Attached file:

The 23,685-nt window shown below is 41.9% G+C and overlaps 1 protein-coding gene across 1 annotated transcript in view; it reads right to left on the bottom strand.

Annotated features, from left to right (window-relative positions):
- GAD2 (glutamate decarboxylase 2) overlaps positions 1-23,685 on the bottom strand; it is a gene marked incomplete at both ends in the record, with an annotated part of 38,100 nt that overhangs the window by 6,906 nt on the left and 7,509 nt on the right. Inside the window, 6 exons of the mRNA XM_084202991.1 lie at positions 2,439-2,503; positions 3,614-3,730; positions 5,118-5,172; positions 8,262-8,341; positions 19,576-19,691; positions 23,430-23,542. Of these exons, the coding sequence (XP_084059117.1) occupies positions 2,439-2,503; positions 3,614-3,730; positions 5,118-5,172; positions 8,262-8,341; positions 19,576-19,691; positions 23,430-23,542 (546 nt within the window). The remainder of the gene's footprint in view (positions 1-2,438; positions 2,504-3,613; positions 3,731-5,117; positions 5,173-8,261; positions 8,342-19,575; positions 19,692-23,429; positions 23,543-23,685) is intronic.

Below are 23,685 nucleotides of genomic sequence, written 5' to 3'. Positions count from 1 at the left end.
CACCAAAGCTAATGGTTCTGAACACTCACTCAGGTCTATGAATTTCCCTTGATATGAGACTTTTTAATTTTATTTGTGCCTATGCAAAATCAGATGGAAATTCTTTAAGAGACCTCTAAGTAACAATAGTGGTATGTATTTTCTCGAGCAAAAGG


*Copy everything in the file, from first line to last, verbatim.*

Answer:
The 23,685-nt window shown below is 41.9% G+C and overlaps 1 protein-coding gene across 1 annotated transcript in view; it reads right to left on the bottom strand.

Annotated features, from left to right (window-relative positions):
- GAD2 (glutamate decarboxylase 2) overlaps positions 1-23,685 on the bottom strand; it is a gene marked incomplete at both ends in the record, with an annotated part of 38,100 nt that overhangs the window by 6,906 nt on the left and 7,509 nt on the right. Inside the window, 6 exons of the mRNA XM_084202991.1 lie at positions 2,439-2,503; positions 3,614-3,730; positions 5,118-5,172; positions 8,262-8,341; positions 19,576-19,691; positions 23,430-23,542. Of these exons, the coding sequence (XP_084059117.1) occupies positions 2,439-2,503; positions 3,614-3,730; positions 5,118-5,172; positions 8,262-8,341; positions 19,576-19,691; positions 23,430-23,542 (546 nt within the window). The remainder of the gene's footprint in view (positions 1-2,438; positions 2,504-3,613; positions 3,731-5,117; positions 5,173-8,261; positions 8,342-19,575; positions 19,692-23,429; positions 23,543-23,685) is intronic.

Below are 23,685 nucleotides of genomic sequence, written 5' to 3'. Positions count from 1 at the left end.
CACCAAAGCTAATGGTTCTGAACACTCACTCAGGTCTATGAATTTCCCTTGATATGAGACTTTTTAATTTTATTTGTGCCTATGCAAAATCAGATGGAAATTCTTTAAGAGACCTCTAAGTAACAATAGTGGTATGTATTTTCTCGAGCAAAAGG